Tuesday, May 6, 2014

My Attitude When Reading Slush

Well, I’m still going over the last few submissions to Life of the Dead, and it is a really hard thing to do.  Why, do you ask?  It’s because there are so many qualified stories in this batch that could easily find their way into print, but there is only so much room left.  The last selections will be made in the next week or two, as I reflect on the entire situation.

This brings me to an interesting topic that I thought I’d discuss briefly.  That is, the attitude I adopt when reading through the slush pile.  I suppose you could say it is different for everyone, but when I take on the task, I go into with the attitude that I want to like the story.  I want to enjoy this and accept it.  Later, as I read into the story, it will either prove me right and get accepted, or it will change my mind.

I have heard that some editors do the exact opposite.  They read their slush piles with the attitude that they hate every story, and wait for the stories to prove them wrong before getting accepted.  I simply can’t buy into this negative approach.  Others still claim to have a true neutral position, but that is a hard code to follow.  Depending on your mood or the time of day, or what’s going on in you personal life, you’re going to start reading with a particular bias.  I suppose it’s easier to be negative for some folks, which is where the concept of “hate everything until proven wrong” comes into play.

This is why I sometimes have a backlog of stories to read.  When I am feeling negative or preoccupied, I cannot read slush with the positive attitude that I require to find those stories I truly like.  I don’t want to run the risk of passing on a story that I could enjoy, simply because I’m in a bad mood that makes it impossible for me to appreciate what I’m reading.  Also, I don’t want to start accepting stories that I’m not enjoying, thinking I’ll like them later.  First impressions are often lasting, and the memory of not enjoying something can put a permanent stain on it.

Some people will call my publishing philosophy unprofessional, but it is the entire impetus behind Martinus Publishing.  I went into this to publish stories that I wanted to read, stories that may not otherwise see the light of day.  I continue to adhere to that business model, feeling that people will either appreciate the stuff I publish, or they won’t.  I cling to the hope that there are other readers out there who are thirsting for the kind of entertainment that I myself appreciate.  Therefore, I will continue to publish to entertain, above and beyond anything else.

Sunday, May 4, 2014

Praise and Criticism

Altered America has begun to cool down a little, though we have been getting a few reviews on Amazon.  It’s a pretty mixed lot, with 5 positives and 3 negatives, and by those numbers it’s currently less than 1 in 100 readers who have posted a review.  I can’t say if this is a clear sample of reader opinion, so I hope more people eventually get around to posting.  (Check it out on Amazon.com—buy it and post your review)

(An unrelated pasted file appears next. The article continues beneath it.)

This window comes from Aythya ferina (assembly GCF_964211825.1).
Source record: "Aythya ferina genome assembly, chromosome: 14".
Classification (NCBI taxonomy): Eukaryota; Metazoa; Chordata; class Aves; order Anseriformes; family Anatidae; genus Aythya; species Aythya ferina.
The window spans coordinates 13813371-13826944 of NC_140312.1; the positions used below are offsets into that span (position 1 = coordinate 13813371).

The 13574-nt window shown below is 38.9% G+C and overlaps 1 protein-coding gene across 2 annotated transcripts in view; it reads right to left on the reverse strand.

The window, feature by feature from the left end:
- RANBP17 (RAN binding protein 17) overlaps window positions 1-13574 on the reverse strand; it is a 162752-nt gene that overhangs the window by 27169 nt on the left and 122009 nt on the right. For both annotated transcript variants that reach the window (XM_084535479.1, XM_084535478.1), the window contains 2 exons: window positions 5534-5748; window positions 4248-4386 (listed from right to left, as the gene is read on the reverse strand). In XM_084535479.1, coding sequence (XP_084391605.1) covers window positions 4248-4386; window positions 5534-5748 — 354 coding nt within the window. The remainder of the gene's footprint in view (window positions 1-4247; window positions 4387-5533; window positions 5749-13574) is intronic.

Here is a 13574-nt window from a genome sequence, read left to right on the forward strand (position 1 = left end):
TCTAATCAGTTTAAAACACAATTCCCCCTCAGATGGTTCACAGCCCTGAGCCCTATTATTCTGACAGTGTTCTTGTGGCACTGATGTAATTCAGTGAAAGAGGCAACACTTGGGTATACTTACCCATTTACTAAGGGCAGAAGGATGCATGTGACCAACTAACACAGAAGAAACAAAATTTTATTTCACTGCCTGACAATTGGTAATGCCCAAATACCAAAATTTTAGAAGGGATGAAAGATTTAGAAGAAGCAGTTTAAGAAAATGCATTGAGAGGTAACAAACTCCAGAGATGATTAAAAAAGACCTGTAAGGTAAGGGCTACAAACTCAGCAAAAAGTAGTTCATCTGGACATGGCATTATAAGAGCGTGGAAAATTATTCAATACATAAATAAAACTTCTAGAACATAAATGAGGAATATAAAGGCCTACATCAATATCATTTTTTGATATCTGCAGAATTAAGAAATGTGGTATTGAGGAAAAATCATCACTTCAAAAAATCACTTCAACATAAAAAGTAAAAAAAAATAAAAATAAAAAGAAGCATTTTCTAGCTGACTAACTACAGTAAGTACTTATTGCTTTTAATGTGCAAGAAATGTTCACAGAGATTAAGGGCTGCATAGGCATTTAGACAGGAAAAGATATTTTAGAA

The positive reviews have been encouraging, and the few negatives seem to be more a matter of personal tastes than anything.  Overall, people who don’t like the collection seem to have the attitude that it isn’t what they want it to be.  One apparent complaint is that it doesn’t read like a novel.  This is like someone buying a Mercedes and complaining that it isn’t a Learjet.  Altered America is an anthology of short stories, which is a totally different creature than a single author novel.  An anthology is more like a pulp magazine, where the subject matter of stories can vary considerably.  Apparently, there are those who don’t understand what it is they’re buying.

The only other serious criticisms have been the aforementioned disputes over what “Alternate History” really is.  It seems some people don’t think Alt. History should contain any Fantasy or Sci-Fi, and even a minority of stories containing such elements then ruins the majority that don’t contain any of those aspects.  There is also the lingering question of what “validity fiction” is, though that was posted in a positive review, so it can’t be that bad.

They say you can’t please everybody, and that is never more true than when you’re dealing with fiction.  Personal preference is something you can never account for, nor can you change it.  I only hope more people who enjoy the book feel motivated to express themselves, so other readers will be inclined to check it out, and decide for themselves.

Oh, and Sergio Leone is brilliant, thank you very much.